For example, after the jungle, we had another week, with which we proceeded to Cuzco to altitude-accilimate and onto the "easy" (25 mile instead of 40 mile) 3.5 day/night hike along the Inca Trail to Machu Picchu. Again, the "checked" baggage weight limit here was 20lbs...everything else went on your own back; my pack consisted of camera gear, raingear/jacket, lunch, film and 2 liters of water weighed out at 20lbs, so while I had a tripod with us on the trip, it was too much additional weight, so didn't go along with us on the trail.


-hh

-hh
Dec 13, 2005, 12:15 PM
I wasn't clear on this, but the short answer to the "would you do it again?" question is: 'Yes, but not so soon'.

I've not been to Africa yet, so I'll want to do that and probably some other "firsts" before really considering going back to places to do derivatives. There's also some box canyons in Arizona calling, as well as Yosemite...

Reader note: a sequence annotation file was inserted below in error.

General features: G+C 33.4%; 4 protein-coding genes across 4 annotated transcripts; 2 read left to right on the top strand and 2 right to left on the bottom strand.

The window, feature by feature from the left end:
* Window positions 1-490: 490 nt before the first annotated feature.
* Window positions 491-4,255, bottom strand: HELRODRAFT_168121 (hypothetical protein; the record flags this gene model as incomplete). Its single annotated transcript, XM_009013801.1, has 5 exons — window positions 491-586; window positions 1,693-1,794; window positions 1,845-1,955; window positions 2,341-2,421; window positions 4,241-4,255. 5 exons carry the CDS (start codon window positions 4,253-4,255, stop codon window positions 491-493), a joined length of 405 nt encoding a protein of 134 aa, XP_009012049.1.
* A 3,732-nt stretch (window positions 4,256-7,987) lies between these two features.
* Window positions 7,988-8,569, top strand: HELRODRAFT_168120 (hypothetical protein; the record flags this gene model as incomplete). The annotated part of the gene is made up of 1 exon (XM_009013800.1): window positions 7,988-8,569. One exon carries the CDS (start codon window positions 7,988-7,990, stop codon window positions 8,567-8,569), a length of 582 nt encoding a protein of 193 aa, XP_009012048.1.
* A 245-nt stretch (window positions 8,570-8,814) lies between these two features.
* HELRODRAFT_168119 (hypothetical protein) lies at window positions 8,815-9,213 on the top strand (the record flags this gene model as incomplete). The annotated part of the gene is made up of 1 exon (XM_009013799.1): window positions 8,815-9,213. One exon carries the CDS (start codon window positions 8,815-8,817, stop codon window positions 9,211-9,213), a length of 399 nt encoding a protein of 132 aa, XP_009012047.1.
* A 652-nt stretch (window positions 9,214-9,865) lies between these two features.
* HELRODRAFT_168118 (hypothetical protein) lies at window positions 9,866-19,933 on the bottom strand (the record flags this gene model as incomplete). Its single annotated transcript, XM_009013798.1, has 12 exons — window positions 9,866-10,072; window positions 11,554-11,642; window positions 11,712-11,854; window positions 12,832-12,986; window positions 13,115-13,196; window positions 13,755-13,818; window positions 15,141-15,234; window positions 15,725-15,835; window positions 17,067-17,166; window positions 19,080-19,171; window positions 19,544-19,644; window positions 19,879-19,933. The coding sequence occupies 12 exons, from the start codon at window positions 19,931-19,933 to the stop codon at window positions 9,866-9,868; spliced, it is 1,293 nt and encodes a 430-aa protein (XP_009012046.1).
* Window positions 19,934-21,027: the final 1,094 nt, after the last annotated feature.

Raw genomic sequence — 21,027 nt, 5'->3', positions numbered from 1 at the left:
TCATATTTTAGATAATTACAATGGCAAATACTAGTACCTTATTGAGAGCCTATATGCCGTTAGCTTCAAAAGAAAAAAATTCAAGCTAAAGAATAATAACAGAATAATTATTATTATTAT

-hh

efoto
Dec 13, 2005, 01:41 PM
Post #28 ^^

Best




Answer




To a simple question




EVAR! :)

That is probably the single most informative post I've ever read, anywhere, on the entire Al Gore blessed internet! Thanks.

-hh
Dec 13, 2005, 02:36 PM
That is probably the single most informative post I've ever read, anywhere, on the entire Al Gore blessed internet! Thanks.

My pleasure. I have some free time (theoretically) soon, so perhaps I'll find the time to add this to my first draft day-by-day written journal of this trip.

And in re-reading through #28, a point of clarification: there weren't significant airline baggage restrictions on the jet flights from the USA to Peru, or within Peru (Lima to Cuzco). The restriction I was referring to was for the flight from Cuzco to the Amazon, which was on a Cessna Grand Caravan (http://www.aerocondor.com.pe/ing/flota/caravan.jpg), which is the biggest single-prop aircraft I've ever seen...it was like an 18 seater and had an unpressurized cabin.


-hh